Wednesday's Federal Reserve statement provided no indication that the FOMC has changed its sentiment concerning the U.S. economy. Investors can look forward to parsing the minutes when they are released in the future. But this growing fixation on the Fed's statements and minutes by so many in the financial media and market actors is disconcerting. The majority of the data used is readily available to anyone who wishes to consider it before the Fed does.
One of the most common questions I'm asked is if I still believe the U.S. is headed for a recession this year. The follow-on questions are usually whether or not housing values and mortgages will continue to fall, will there be another round of quantitative easing, and will stock prices fall. The answer to all continues to be yes. I also believe the U.S. dollar will rise and gold will fall.
My rationale is simple: Personal-consumption expenditures represent about 70% of gross domestic product, and consumption leads production and job creation. Historically, consumption increases are apparent first in an increase in housing activity and auto sales. That is followed by increases in other durable goods, which are then followed by all other consumption. This causes capacity utilization to increase, which is typically coupled with an increase in bank loan activity other than for real estate and autos. Then jobs are created and the virtuous cycle begins.
As it stands now, not only is this process not happening, the front of the consumption cycle is continuing to slow. With the exception of an increase in auto sales (attributable to an easing of credit access) housing is not rebounding and durable goods orders are falling.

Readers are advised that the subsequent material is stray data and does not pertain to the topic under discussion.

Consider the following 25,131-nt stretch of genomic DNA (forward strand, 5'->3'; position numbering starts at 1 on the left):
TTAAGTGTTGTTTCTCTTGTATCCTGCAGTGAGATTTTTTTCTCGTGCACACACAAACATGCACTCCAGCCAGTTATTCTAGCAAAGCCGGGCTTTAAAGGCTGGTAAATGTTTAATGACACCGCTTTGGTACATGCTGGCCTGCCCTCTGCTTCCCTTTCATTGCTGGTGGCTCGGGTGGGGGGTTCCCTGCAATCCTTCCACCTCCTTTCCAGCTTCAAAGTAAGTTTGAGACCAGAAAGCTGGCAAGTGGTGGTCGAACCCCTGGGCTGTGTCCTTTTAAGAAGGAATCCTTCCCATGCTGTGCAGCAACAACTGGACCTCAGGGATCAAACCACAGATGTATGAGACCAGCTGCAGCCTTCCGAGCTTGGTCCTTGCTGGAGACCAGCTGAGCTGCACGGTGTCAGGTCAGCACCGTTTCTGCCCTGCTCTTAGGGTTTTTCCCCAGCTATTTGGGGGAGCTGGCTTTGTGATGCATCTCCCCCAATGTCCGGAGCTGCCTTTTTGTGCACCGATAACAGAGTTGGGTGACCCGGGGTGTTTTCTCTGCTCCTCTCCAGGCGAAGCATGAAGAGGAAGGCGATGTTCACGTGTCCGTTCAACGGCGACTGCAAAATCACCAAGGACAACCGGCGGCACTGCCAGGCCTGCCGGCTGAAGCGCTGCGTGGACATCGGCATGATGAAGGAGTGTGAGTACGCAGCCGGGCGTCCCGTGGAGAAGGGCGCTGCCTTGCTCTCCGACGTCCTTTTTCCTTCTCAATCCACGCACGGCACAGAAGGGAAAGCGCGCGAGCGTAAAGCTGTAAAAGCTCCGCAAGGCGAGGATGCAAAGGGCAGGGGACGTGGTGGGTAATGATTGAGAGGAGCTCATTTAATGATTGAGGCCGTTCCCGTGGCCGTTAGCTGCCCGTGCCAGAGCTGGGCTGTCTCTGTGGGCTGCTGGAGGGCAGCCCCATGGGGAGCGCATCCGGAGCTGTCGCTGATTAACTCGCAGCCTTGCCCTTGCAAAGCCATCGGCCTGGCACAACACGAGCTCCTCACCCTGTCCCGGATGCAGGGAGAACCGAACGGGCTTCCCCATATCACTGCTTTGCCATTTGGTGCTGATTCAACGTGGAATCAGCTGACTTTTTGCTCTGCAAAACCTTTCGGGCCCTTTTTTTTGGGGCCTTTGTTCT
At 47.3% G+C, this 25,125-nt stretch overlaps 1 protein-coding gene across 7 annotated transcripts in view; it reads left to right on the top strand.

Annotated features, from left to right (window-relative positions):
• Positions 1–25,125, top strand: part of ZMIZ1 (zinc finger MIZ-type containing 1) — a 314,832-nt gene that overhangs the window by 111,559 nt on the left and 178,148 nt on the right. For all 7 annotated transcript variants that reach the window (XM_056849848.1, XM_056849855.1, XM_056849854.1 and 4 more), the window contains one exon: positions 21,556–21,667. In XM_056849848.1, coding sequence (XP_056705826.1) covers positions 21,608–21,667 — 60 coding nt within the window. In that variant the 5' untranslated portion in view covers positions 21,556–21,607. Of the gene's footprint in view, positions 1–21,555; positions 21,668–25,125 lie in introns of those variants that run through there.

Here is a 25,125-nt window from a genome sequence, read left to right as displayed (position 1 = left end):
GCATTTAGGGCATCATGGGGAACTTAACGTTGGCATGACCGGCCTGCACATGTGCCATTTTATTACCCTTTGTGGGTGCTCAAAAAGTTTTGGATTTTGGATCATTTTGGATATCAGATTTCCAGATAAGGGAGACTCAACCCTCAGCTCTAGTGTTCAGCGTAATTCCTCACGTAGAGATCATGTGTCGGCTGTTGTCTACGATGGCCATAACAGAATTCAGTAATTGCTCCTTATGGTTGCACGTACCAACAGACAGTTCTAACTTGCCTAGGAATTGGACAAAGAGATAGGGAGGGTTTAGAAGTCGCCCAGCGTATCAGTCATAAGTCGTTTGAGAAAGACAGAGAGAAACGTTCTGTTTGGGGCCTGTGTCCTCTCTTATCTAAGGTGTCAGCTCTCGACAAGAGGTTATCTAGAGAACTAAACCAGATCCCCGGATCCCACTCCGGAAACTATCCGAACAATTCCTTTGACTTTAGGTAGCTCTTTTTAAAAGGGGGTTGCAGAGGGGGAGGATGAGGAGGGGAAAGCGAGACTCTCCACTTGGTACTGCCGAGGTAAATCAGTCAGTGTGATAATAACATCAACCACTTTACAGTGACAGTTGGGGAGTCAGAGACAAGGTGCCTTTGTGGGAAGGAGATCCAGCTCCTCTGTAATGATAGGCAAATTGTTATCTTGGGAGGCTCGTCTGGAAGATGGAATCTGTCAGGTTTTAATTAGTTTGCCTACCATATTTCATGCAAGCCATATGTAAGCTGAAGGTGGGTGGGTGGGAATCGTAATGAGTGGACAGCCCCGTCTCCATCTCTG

March's advance report on Durable Goods from the Commerce Department showed the biggest decline in three years, indicating that GDP growth for the first quarter of 2012 is below the fourth quarter of 2011. In other words, the U.S. economy is slowing.
The euphoria over Apple's (AAPL) revenue numbers, however, apparently negated concerns about the durable goods slow down, as stocks, most notably high-end retail, were broadly higher throughout the day Wednesday and more so than the S&P 500.
Apple's halo effect had Ethan Allen Interiors (ETH) up more than 8%, Nordstrom (JWN) up about 2%; Williams-Sonoma (WSM) up nearly 3%, and Whole Foods (WFM) up nearly 1.5%. And many others rose considerably.
But this presents a bit of a conundrum. Declining durable goods and capital spending in aggregate indicates a slowing economy, yet companies catering to high-income consumer tastes have been doing very well with rising revenues, earnings and stock prices.
In comparison, companies serving consumers of more moderate means have been performing well recently. Sears Holdings (SHLD), although up nearly 3% today, is off by almost 40% in the past six weeks and has suffered consistently falling revenue for the past three years.
Wal-Mart (WMT) has had grinding revenue and profit increases over the past three years, with declining profits as a percentage of revenue, and its stock price is sideways for the year and down today.
Although Target's (TGT) stock is up about 10% since the beginning of the year, it also has not benefited from Apple's halo today. Its past three-year revenue and earnings rates have been similar to Wal-Mart's.
Other mid-level retailers are showing similar patterns in stock price performance, as well as in revenue and earnings.
Although the high-end retailers should lead the broader consumer staples companies, there should be both correlation and causation evident.
The top 10% of income earners account for about half of all personal income in the U.S. Their consumption and discretionary spending account for about a third of GDP. Spending by this group leads to consumption by the bottom 90% of the population, as measured by income, because their spending is what provides the jobs and incomes for everyone else.
There is a circular issue here that is important to understand. Consumption by the bottom 90% drives the prices of the stocks of the companies that are overwhelmingly owned by the top 10%.
If the increase in consumption by the wealthiest does not cause an increase in consumption by the rest, the economy cannot grow and net financial position of the wealthiest will slow. That will cause their consumption to decrease, and that sets the stage for slowing economic activity and a recessionary trajectory.
The durable goods and capital spending numbers released today, coupled with still-languishing housing, indicate that this may be what is unfolding now. Results in the next few months will be very important to follow.
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